UMMS Affiliation

Department of Molecular, Cell, and Cancer Biology

Publication Date

2018-08-23

Document Type

Article

Disciplines

Cell Biology | Cells | Fungi | Genetic Phenomena | Molecular Biology

Abstract

Nucleosomes contain two copies of each core histone, held together by a naturally symmetric, homodimeric histone H3-H3 interface. This symmetry has complicated efforts to determine the regulatory potential of this architecture. Through molecular design and in vivo selection, we recently generated obligately heterodimeric H3s, providing a powerful tool for discovery of the degree to which nucleosome symmetry regulates chromosomal functions in living cells (Ichikawa et al., 2017). We now have extended this tool to the centromeric H3 isoform (Cse4/CENP-A) in budding yeast. These studies indicate that a single Cse4 N- or C-terminal extension per pair of Cse4 molecules is sufficient for kinetochore function, and validate previous experiments indicating that an octameric centromeric nucleosome is required for viability in this organism. These data also support the generality of the H3 asymmetric interface for probing general questions in chromatin biology.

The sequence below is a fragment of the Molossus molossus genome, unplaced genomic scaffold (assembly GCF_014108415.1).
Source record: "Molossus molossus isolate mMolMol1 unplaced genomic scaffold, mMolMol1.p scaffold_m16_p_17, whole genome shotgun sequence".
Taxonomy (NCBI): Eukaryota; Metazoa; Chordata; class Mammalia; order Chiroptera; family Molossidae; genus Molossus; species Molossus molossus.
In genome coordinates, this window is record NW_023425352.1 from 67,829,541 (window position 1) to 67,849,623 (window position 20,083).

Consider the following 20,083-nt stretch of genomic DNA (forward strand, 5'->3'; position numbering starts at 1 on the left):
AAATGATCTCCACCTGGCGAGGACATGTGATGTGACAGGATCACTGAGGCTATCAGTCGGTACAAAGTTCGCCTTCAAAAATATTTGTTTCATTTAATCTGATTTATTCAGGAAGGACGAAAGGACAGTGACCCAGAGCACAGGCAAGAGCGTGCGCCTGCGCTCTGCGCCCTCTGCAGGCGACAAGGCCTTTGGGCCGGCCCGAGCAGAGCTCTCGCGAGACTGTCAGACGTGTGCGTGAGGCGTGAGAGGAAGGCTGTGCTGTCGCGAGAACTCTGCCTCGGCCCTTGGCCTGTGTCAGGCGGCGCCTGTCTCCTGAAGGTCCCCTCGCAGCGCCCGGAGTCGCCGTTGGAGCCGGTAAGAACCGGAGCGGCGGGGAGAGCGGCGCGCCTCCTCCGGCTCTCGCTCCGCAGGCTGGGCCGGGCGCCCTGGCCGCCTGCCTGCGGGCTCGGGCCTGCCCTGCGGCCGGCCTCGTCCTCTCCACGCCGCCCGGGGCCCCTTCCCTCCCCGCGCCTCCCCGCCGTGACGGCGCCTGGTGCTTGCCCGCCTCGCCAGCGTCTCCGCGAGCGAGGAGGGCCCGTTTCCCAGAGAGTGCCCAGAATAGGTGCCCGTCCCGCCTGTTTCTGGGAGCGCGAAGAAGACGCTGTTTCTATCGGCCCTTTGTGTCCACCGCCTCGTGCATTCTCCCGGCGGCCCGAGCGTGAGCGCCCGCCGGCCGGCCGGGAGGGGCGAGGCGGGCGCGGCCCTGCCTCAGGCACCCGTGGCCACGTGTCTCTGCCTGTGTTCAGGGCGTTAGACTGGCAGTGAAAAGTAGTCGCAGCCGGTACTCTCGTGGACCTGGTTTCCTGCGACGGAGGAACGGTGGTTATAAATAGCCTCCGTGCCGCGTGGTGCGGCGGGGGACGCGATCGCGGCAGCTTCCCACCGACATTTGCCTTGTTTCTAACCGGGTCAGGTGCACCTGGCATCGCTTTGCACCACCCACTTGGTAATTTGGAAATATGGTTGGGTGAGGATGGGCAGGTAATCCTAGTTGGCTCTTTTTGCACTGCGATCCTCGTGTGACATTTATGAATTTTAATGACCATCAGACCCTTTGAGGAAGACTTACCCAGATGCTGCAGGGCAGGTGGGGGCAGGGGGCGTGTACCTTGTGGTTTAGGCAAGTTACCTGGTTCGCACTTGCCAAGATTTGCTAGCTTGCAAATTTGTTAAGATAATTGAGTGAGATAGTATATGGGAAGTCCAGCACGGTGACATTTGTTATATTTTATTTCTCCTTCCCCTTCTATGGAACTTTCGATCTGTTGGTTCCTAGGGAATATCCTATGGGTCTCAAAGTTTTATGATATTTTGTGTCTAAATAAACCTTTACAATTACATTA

Keywords

S. cerevisiae, chromosomes, gene expression, histone, kinetochore, nucleosome

Rights and Permissions

Copyright © 2018, Ichikawa et al. This article is distributed under the terms of the Creative Commons Attribution License, which permits unrestricted use and redistribution provided that the original author and source are credited.

DOI of Published Version

10.7554/eLife.37911

Source

Elife. 2018 Aug 23;7. pii: 37911. doi: 10.7554/eLife.37911. Link to article on publisher's site

Journal/Book/Conference Title

eLife

Related Resources

Link to Article in PubMed

PubMed ID

30136924

Creative Commons License

Creative Commons Attribution 4.0 License
This work is licensed under a Creative Commons Attribution 4.0 License.

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